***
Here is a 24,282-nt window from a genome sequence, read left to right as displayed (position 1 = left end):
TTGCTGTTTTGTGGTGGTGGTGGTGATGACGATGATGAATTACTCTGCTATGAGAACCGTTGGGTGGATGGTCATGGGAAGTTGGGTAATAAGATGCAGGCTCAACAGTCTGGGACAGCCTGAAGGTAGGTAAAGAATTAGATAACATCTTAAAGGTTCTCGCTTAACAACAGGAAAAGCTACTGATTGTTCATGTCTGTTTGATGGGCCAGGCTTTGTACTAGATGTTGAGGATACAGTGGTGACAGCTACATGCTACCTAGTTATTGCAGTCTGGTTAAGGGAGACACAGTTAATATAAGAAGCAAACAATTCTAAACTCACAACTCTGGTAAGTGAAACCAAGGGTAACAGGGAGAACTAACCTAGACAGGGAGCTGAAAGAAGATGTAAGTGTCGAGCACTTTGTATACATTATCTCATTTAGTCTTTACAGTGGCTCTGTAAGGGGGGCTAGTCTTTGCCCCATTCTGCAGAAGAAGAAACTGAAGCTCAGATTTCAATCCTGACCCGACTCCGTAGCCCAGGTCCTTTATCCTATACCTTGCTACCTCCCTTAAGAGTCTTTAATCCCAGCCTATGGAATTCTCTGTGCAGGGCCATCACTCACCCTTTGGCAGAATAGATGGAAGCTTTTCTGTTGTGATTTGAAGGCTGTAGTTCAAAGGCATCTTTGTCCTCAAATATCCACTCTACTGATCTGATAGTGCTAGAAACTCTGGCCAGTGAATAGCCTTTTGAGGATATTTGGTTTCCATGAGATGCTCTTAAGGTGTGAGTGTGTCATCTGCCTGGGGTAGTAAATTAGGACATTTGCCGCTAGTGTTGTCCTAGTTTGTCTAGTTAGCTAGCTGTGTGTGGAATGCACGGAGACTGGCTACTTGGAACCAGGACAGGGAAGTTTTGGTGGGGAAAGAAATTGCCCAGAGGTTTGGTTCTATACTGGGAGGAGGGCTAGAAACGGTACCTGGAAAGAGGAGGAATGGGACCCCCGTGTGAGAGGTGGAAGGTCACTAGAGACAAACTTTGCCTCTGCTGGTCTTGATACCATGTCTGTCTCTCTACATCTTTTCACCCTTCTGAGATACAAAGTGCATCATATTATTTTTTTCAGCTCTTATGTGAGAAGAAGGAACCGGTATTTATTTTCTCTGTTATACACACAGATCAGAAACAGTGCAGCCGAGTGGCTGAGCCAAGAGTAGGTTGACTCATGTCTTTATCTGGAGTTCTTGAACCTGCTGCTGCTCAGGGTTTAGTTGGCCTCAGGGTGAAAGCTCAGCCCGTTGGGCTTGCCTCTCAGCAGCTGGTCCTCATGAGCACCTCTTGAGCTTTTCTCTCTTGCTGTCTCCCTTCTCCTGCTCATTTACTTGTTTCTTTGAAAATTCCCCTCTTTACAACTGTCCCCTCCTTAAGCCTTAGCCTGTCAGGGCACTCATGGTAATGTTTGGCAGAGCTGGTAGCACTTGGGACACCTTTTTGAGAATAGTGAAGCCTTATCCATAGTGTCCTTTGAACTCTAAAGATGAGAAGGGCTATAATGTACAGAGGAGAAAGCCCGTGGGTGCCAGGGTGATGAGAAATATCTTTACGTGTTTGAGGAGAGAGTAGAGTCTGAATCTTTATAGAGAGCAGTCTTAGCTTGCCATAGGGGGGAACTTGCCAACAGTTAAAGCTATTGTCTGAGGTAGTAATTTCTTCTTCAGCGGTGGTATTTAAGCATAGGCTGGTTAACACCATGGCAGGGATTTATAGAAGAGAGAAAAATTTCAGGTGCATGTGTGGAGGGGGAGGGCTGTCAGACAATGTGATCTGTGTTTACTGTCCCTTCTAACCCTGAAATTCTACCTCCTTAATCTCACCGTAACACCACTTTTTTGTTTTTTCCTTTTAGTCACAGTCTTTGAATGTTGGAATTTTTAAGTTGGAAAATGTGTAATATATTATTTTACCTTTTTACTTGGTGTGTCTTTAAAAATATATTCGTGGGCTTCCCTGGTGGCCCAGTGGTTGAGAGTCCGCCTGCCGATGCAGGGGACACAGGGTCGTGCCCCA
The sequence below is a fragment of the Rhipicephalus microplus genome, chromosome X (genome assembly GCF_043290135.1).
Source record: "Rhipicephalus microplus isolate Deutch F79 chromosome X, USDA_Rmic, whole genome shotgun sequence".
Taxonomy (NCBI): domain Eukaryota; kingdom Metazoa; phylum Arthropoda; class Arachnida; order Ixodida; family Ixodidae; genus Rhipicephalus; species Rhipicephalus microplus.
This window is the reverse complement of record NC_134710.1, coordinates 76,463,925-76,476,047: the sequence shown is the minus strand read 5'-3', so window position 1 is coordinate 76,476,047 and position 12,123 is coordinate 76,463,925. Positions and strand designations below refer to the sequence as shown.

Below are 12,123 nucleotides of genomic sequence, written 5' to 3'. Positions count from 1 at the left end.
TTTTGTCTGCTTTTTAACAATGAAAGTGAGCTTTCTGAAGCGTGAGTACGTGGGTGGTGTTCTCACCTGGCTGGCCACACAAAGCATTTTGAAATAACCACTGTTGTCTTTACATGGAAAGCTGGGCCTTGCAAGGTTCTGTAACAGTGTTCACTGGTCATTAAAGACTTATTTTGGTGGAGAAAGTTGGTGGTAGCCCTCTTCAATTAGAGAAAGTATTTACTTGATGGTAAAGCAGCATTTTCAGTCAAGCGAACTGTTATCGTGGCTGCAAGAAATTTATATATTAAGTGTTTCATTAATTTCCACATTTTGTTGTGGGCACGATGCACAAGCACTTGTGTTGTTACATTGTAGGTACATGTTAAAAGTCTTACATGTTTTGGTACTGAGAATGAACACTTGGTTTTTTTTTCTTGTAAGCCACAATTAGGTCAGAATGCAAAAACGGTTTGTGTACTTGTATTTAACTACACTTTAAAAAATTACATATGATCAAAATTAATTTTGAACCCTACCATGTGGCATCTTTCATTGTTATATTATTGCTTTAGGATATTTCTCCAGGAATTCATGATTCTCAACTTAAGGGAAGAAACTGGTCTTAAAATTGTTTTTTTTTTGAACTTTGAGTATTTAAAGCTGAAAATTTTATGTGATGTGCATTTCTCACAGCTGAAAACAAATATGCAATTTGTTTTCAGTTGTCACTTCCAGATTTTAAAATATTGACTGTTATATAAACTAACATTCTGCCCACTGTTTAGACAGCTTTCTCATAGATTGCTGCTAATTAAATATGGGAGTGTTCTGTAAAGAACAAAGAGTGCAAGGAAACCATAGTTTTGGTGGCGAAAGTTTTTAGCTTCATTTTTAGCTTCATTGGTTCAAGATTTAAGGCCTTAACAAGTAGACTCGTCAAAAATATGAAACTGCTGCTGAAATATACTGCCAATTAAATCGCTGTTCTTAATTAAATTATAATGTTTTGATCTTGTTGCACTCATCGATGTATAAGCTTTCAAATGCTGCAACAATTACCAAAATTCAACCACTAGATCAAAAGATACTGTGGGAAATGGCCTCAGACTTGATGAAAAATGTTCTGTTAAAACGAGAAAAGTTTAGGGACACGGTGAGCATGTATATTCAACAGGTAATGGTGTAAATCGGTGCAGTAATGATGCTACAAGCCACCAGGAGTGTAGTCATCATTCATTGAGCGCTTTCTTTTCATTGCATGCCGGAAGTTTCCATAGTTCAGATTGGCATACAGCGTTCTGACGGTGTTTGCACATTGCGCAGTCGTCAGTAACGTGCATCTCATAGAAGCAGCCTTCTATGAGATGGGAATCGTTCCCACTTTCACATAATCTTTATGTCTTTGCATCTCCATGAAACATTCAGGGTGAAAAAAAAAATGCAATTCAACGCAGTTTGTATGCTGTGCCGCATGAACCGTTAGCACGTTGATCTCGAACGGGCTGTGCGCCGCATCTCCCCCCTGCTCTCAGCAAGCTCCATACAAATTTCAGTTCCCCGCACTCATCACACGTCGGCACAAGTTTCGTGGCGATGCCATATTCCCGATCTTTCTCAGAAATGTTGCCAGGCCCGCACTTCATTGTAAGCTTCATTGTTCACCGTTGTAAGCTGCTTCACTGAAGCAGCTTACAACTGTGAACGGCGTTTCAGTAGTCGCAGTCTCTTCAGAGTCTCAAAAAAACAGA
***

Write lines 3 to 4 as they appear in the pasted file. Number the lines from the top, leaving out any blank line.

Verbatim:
The sequence below is a fragment of the Rhipicephalus microplus genome, chromosome X (genome assembly GCF_043290135.1).
Source record: "Rhipicephalus microplus isolate Deutch F79 chromosome X, USDA_Rmic, whole genome shotgun sequence".